14. Astashenkov, Academician S. P. Korolev, Biography, pp. 185-186; Hartley A. Soulé to James M. Grimwood, 29 Aug. 1965; Swenson, Grimwood, and Alexander, This New Ocean, pp. 71-72; and Ames Aeronautical Laboratory, "Preliminary Investigation of a New Airplane for Exploring the Problems of Efficient Hypersonic Flight," 18 Jan. 1957. In appendix B of the Ames report, there is a description of a proposed 1.5-meter spherical ballistic spacecraft, pp. 30-31.
15. U.S.S.R. Academy of Sciences, comp., Kosmicheskiy korabl Vostok (Moscow, 1969); available in translation as The Spaceship "Vostok," Foreign Technology Division edited translation HT-23-705-70, pp. 5-6; and Leonid Vladimirov, The Russian Space Bluff, David Floyd, trans. (London, 1971), pp. 89-91. Vladimirov indicates that a Peter Dolgov was killed when his space suit was ripped during a test of the ejection system. "Korolyovs [Korolevs] reaction to Dolgov's death was to take a number of urgent and clever measures. First he had the exit hatch made larger. Secondly, he increased to two seconds the interval between shooting off the hatch and the operation of the ejector mechanism."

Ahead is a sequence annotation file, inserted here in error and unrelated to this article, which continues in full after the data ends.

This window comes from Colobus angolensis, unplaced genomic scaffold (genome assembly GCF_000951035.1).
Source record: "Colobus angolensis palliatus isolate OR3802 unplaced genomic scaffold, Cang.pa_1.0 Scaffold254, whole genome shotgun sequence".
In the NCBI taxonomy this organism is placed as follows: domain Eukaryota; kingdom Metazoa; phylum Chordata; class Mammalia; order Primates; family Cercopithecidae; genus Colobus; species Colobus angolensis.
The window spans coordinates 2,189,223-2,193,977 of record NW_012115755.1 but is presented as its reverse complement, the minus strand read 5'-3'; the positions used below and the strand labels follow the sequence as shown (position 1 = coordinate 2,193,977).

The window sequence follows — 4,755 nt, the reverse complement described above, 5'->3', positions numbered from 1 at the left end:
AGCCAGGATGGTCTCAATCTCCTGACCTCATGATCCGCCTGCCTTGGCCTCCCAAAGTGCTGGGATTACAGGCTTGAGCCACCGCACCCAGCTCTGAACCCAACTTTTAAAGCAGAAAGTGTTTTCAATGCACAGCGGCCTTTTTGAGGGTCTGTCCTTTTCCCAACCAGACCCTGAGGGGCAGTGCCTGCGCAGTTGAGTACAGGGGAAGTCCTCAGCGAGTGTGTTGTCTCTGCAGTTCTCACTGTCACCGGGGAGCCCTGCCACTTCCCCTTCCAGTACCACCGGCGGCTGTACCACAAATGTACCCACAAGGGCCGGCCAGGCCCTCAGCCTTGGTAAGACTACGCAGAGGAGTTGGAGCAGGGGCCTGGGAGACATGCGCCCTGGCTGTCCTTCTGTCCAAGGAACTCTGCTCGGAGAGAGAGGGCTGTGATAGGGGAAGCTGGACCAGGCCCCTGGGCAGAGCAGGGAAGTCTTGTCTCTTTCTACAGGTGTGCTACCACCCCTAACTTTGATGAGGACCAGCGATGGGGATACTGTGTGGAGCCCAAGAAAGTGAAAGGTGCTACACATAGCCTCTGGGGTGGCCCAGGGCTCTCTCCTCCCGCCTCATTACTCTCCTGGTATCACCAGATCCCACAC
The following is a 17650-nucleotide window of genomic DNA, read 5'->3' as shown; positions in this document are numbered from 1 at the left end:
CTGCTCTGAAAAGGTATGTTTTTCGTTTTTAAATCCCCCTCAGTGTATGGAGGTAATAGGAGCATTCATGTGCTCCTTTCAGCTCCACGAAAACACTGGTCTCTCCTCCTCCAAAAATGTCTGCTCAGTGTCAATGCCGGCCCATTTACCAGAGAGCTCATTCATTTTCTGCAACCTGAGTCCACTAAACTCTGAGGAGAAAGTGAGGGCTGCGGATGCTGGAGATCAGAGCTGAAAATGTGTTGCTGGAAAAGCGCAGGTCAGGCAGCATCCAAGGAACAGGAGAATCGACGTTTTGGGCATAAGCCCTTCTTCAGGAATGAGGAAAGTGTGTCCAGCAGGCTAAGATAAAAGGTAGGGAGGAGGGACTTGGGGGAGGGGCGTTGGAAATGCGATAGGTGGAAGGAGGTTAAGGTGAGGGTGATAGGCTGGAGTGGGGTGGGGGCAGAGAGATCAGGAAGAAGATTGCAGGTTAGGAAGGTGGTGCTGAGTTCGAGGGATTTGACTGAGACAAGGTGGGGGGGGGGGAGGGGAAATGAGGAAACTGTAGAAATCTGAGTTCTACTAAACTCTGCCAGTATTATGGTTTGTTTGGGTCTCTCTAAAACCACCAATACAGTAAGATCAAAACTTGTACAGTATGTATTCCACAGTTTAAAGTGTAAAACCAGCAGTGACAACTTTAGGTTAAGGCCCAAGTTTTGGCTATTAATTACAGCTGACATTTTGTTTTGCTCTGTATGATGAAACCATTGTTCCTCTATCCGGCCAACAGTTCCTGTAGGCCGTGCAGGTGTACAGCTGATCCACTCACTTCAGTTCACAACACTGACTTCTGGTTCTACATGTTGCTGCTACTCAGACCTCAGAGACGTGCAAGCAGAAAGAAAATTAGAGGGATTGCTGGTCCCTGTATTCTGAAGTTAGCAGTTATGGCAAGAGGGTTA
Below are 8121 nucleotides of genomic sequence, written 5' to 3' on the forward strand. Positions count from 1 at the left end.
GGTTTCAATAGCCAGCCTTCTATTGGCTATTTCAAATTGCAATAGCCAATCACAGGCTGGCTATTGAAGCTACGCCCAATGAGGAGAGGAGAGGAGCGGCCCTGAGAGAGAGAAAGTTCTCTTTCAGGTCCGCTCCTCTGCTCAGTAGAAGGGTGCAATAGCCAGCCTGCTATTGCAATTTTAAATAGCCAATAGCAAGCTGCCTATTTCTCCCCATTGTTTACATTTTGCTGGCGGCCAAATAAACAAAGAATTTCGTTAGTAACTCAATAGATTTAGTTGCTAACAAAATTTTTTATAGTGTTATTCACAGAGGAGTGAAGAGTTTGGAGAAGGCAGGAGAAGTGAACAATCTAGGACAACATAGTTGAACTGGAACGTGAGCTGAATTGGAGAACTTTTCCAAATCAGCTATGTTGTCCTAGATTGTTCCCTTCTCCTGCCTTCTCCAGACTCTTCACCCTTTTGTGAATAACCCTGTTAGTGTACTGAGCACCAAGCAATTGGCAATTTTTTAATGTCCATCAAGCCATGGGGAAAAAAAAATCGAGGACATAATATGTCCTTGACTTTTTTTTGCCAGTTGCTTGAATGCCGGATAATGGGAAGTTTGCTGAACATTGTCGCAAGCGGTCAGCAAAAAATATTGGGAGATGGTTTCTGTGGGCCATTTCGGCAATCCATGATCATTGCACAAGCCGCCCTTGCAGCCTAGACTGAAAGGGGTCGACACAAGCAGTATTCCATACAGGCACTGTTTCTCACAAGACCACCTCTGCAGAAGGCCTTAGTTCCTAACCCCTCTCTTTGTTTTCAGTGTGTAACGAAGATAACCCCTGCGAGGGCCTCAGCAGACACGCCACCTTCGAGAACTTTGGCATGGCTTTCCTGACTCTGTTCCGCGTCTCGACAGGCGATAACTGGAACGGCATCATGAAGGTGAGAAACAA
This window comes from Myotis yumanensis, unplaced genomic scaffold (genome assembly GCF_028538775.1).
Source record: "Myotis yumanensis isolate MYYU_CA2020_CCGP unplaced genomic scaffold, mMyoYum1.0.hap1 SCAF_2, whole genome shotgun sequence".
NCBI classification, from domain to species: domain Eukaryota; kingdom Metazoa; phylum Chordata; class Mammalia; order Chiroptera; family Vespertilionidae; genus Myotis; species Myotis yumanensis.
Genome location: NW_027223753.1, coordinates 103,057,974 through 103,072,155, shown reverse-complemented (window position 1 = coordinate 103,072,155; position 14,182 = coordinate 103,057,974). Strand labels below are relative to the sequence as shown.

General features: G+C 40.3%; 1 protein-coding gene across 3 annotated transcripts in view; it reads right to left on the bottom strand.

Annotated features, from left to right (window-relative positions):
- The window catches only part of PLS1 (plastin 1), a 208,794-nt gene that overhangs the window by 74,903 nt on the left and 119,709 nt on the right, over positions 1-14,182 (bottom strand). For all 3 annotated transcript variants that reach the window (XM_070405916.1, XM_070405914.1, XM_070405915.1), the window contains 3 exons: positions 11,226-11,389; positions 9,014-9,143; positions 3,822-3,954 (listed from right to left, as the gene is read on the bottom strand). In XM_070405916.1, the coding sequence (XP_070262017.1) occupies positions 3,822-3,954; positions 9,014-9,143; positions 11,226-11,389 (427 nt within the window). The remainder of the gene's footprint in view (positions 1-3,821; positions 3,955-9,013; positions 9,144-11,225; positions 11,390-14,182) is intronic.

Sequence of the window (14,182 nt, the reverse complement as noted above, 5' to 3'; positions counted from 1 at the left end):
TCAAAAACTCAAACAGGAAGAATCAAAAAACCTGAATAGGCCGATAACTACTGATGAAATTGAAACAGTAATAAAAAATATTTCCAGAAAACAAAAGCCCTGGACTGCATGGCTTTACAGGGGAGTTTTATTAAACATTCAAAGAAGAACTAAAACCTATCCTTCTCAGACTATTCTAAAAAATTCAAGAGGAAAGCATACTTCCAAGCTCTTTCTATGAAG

16. H. Julian Allen, "Hypersonic Flight and the Reentry Problem," Journal of the Aeronautical Sciences 25 (Apr. 1958): 217-230; Alfred J. Eggers, Jr., "Performance of Long Range Hypervelocity Vehicles," Jet Propulsion 27 (Nov. 1957): 1147-1151; and Swenson, Grimwood, and Alexander, This New Ocean, pp. 55-82. The authors of This New Ocean describe the background of NACA and Air Force research into the problem of reentry vehicle design; also see William M. Bland, Jr., "Project Mercury," in The History of Rocket Technology Essays on Research, Development, and Utility, Eugene M. Emme, ed. (Detroit, 1964), pp. 214-215.
17. Swenson, Grimwood, and Alexander, This New Ocean, pp. 68-69.
18. Robert R. Gilruth, "Memoir: From Wallops Island to Mercury; 1945-1958," paper, Sixth International History of Astronautics Symposium, Vienna, Austria, 13 Oct. 1972, pp. 31-32.
19. Swenson, Grimwood, and Alexander, This New Ocean, p. 86; Grimwood, Project Mercury: A Chronology, NASA SP-4001 (Washington, 1963), p. 17; "How Mercury Capsule Design Evolved," Aviation Week, 21 Sept. 1959, pp. 52-53, 55, and 57; and David A. Anderton, "How Mercury Capsule Design Evolved," Aviation Week, 22 May 1961, pp. 50-71 passim.
20. Faget, Benjamin J. Garland, and James J. Buglia, "Preliminary Studies of Manned Satellites - Wingless Configuration: Nonlifting," in "NACA Conference on High-Speed Aerodynamics, Ames Aeronautical Laboratory, Moffett Field, Calif., Mar. 18, 19, and 20, 1958: A Compilation of Papers Presented," pp. 9-34, reissued as NASA Technical Note D-1254 (Langley, Va., 1962).
21. Grimwood, Project Mercury: A Chronology, pp. 19-24; Gilruth, "Memoir: From Wallops Island to Mercury," pp. 34-37.
22. Gilruth, "Memoir:
From Wallops Island to Mercury," p. 37.